Project description:Background:Leaf shape among Passiflora species is spectacularly diverse. Underlying this diversity in leaf shape are profound changes in the patterning of the primary vasculature and laminar outgrowth. Each of these aspects of leaf morphology-vasculature and blade-provides different insights into leaf patterning. Results:Here, we morphometrically analyze >3300 leaves from 40 different Passiflora species collected sequentially across the vine. Each leaf is measured in two different ways: using 1) 15 homologous Procrustes-adjusted landmarks of the vasculature, sinuses, and lobes; and 2) Elliptical Fourier Descriptors (EFDs), which quantify the outline of the leaf. The ability of landmarks, EFDs, and both datasets together are compared to determine their relative ability to predict species and node position within the vine. Pairwise correlation of x and y landmark coordinates and EFD harmonic coefficients reveals close associations between traits and insights into the relationship between vasculature and blade patterning. Conclusions:Landmarks, more reflective of the vasculature, and EFDs, more reflective of the blade contour, describe both similar and distinct features of leaf morphology. Landmarks and EFDs vary in ability to predict species identity and node position in the vine and exhibit a correlational structure (both within landmark or EFD traits and between the two data types) revealing constraints between vascular and blade patterning underlying natural variation in leaf morphology among Passiflora species.
Project description:The effective size of populations (Ne) determines whether selection or genetic drift is the predominant force shaping their genetic structure and evolution. Populations having high Ne adapt faster, as selection acts more intensely, than populations having low Ne, where random effects of genetic drift dominate. Estimating Ne for various steps of plant virus life cycle has been the focus of several studies in the last decade, but no estimates are available for the vertical transmission of plant viruses, although virus seed transmission is economically significant in at least 18% of plant viruses in at least one plant species. Here we study the co-dynamics of two variants of Pea seedborne mosaic virus (PSbMV) colonizing leaves of pea plants (Pisum sativum L.) during the whole flowering period, and their subsequent transmission to plant progeny through seeds. Whereas classical estimators of Ne could be used for leaf infection at the systemic level, as virus variants were equally competitive, dedicated stochastic models were needed to estimate Ne during vertical transmission. Very little genetic drift was observed during the infection of apical leaves, with Ne values ranging from 59 to 216. In contrast, a very drastic genetic drift was observed during vertical transmission, with an average number of infectious virus particles contributing to the infection of a seedling from an infected mother plant close to one. A simple model of vertical transmission, assuming a cumulative action of virus infectious particles and a virus density threshold required for vertical transmission to occur fitted the experimental data very satisfactorily. This study reveals that vertically-transmitted viruses endure bottlenecks as narrow as those imposed by horizontal transmission. These bottlenecks are likely to slow down virus adaptation and could decrease virus fitness and virulence.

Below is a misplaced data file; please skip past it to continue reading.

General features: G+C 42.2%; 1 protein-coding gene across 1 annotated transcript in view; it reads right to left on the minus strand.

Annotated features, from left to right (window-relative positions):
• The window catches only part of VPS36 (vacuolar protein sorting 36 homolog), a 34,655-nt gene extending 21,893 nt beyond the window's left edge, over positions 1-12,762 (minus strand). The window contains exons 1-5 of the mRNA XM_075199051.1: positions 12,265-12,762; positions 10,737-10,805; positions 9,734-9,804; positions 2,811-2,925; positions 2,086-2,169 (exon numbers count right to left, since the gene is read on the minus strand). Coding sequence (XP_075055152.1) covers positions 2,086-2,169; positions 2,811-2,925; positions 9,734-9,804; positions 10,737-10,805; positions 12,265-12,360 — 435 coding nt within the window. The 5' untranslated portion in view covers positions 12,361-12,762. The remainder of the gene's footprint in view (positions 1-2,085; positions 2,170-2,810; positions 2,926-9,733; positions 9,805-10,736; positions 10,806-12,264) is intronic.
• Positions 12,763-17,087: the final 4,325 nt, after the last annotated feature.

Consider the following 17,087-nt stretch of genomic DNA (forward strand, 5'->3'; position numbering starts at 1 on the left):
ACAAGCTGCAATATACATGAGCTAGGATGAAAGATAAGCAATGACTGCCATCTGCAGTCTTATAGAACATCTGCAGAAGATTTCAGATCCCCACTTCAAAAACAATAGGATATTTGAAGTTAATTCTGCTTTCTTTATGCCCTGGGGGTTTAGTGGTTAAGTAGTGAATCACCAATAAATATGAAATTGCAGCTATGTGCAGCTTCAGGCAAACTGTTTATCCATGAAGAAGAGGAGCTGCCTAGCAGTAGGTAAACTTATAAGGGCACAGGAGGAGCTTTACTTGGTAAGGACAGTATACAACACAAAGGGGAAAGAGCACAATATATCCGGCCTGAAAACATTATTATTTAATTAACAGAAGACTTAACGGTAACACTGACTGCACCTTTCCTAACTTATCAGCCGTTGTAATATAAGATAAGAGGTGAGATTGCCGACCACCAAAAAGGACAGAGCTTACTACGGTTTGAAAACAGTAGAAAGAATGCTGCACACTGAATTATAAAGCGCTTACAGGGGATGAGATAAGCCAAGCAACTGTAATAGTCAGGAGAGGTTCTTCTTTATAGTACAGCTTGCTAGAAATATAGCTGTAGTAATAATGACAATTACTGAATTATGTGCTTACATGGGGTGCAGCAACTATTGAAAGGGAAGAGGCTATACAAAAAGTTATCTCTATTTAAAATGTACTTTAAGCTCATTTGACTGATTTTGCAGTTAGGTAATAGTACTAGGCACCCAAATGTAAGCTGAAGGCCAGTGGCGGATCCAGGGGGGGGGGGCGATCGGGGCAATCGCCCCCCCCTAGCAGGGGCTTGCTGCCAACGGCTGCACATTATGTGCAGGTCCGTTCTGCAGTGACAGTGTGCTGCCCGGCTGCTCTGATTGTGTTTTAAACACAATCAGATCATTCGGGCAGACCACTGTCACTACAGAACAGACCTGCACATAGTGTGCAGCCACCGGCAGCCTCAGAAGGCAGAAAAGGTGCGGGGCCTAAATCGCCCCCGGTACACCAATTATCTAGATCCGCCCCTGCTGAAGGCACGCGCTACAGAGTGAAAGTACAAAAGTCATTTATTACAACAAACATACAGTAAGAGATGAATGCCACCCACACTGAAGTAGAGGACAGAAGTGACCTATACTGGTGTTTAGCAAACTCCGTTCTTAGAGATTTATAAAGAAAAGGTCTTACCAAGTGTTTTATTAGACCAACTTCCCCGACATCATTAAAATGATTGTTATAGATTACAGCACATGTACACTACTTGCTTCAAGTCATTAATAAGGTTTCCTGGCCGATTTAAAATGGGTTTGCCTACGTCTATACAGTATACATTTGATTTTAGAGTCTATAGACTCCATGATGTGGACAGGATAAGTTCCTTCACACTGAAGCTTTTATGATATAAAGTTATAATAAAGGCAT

Project description:To better understand the long-term impact of Ophiostoma novo-ulmi Brasier on leaf physiology in 'Dodoens', a Dutch elm disease-tolerant hybrid, measurements of leaf area, leaf dry mass, petiole anatomy, petiole hydraulic conductivity, leaf and branch water potential, and branch sap flow were performed 3 years following an initial artificial inoculation. Although fungal hyphae were detected in fully expanded leaves, neither anatomical nor morphological traits were affected, indicating that there was no impact from the fungal hyphae on the leaves during leaf expansion. In contrast, however, infected trees showed both a lower transpiration rate of branches and a lower sap flow density. The long-term persistence of fungal hyphae inside vessels decreased the xylem hydraulic conductivity, but stomatal regulation of transpiration appeared to be unaffected as the leaf water potential in both infected and non-infected trees was similarly driven by the transpirational demands. Regardless of the fungal infection, leaves with a higher leaf mass per area ratio tended to have a higher leaf area-specific conductivity. Smaller leaves had an increased number of conduits with smaller diameters and thicker cell walls. Such a pattern could increase tolerance towards hydraulic dysfunction. Measurements of water potential and theoretical xylem conductivity revealed that petiole anatomy could predict the maximal transpiration rate. Three years following fungal inoculation, phenotypic expressions for the majority of the examined traits revealed a constitutive nature for their possible role in Dutch elm disease tolerance of 'Dodoens' trees.